Why Does Earth Have No Super-Earth Cousins?
New discoveries of many super-Earth planets orbiting very close to sun-like stars have started to make Earth’s solar system look a little lonely. The mystery of why Earth ended up without any super-Earth cousins continues to puzzle astronomers as they try to better understand the unusual history of the Solar System and the evolution of planets in general.
The uniqueness of our solar system first became clear when astronomers began discovering hundreds of extrasolar planets orbiting other stars. They recently found that around 30 to 50 percent of stars similar to the Sun have hot super-Earths—planets orbiting very close to their parent stars with up to 10 times as much mass as Earth. Now, researchers hope to develop computer simulations that can show how the Solar System evolved and also explain the other possible paths of planetary formation.
“The Solar System is just one possible outcome of planet formation and it might be an unusual case,” said Sean Raymond, an astronomer at the Laboratoire d’Astrophysique de Bordeaux in Bordeaux, France. “Still, we have way more data on the Solar System than on any other system so it’s not easy to come up with a model that matches what we see.”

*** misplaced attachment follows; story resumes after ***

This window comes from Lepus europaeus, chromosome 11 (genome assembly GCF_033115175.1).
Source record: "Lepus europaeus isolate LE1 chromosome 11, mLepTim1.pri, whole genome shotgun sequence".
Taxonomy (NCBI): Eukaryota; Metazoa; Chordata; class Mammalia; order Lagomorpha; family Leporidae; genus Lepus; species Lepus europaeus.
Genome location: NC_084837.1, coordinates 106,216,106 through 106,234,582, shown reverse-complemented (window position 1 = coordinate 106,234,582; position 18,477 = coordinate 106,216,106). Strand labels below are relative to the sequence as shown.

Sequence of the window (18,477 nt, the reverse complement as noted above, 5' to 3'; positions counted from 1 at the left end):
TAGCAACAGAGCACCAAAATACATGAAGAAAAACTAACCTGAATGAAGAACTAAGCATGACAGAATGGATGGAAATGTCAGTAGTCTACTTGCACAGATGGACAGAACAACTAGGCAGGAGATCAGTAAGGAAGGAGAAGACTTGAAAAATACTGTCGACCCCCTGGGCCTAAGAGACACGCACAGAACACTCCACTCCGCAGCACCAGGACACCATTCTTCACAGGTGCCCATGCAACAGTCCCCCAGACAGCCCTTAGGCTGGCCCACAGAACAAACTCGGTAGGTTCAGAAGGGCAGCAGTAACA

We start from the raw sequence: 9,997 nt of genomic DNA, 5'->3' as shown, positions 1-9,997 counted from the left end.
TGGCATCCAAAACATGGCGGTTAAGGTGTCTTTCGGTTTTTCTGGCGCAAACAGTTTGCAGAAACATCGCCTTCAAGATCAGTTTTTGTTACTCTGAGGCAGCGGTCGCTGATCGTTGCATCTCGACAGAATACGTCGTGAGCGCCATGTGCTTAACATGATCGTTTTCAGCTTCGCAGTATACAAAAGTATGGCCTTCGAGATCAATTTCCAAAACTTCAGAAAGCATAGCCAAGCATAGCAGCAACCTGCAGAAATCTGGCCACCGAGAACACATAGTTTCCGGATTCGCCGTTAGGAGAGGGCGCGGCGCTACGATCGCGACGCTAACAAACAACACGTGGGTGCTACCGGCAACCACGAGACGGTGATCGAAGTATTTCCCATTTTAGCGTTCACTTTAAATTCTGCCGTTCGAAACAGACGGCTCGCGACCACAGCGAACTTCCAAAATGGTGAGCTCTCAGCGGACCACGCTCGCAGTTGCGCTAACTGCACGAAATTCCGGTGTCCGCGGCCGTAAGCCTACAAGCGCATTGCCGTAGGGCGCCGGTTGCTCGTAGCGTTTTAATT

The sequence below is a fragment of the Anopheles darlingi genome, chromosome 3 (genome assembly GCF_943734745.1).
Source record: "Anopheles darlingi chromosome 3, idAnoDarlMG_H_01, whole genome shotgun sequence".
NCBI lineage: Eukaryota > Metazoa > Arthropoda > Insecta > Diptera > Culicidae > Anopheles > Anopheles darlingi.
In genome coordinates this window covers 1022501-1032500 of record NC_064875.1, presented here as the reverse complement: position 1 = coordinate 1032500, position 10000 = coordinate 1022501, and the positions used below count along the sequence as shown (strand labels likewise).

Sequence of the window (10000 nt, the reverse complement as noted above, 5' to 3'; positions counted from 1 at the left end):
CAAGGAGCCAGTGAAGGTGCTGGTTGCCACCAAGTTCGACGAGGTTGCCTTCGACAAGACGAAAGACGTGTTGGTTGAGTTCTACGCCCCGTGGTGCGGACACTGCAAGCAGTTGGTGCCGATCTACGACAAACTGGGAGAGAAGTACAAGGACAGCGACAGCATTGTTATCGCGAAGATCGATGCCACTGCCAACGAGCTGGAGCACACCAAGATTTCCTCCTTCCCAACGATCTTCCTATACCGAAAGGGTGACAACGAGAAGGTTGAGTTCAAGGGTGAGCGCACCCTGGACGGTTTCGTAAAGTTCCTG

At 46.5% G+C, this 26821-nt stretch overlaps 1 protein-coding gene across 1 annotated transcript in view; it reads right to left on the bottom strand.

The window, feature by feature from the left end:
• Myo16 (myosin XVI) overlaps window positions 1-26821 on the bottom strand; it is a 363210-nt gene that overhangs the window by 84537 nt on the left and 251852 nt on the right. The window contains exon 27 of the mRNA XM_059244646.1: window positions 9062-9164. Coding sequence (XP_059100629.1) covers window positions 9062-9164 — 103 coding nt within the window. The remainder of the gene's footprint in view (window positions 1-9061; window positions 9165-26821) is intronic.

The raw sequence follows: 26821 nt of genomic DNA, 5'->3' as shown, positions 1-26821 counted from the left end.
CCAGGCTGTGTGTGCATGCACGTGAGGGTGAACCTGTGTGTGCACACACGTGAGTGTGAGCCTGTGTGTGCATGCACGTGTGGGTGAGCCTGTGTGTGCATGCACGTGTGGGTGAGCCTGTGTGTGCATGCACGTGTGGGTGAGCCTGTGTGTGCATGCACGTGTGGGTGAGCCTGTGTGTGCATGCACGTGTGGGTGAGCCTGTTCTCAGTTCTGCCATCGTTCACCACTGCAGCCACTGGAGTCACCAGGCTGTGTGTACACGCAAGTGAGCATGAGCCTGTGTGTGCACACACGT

One big unknown is how hot super-Earths form in the first place, a mystery that has spawned at least two competing theories among astronomers. Raymond discussed such mysteries and controversies surrounding planetary formation during a talk titled “Formation and Volatile Content of Terrestrial Exoplanets,” at the Space Telescope Science Institute at Johns Hopkins University on April 28.
Birth of the super-Earths
Some astronomers favor an “in-situ formation” model, which suggests hot super-Earths grew very fast near their parent stars because they had enough mass from huge disks of rocky debris. But Raymond doesn’t buy this idea for several reasons.
First, Raymond notes that the scenario requires a very large amount of mass close to the star —something that conflicts with observations about dusty debris disks surrounding other stars, and the current understanding of disk physics. Second, many studies have shown that Earth-sized planets within such disks tend to migrate toward their parent stars from farther out rather than stay still.
“Hot super-Earths are still not well understood. A decent number of people have jumped on the ‘in-situ formation’ bandwagon and I spend a decent amount of time persuading them to jump off,” Raymond said.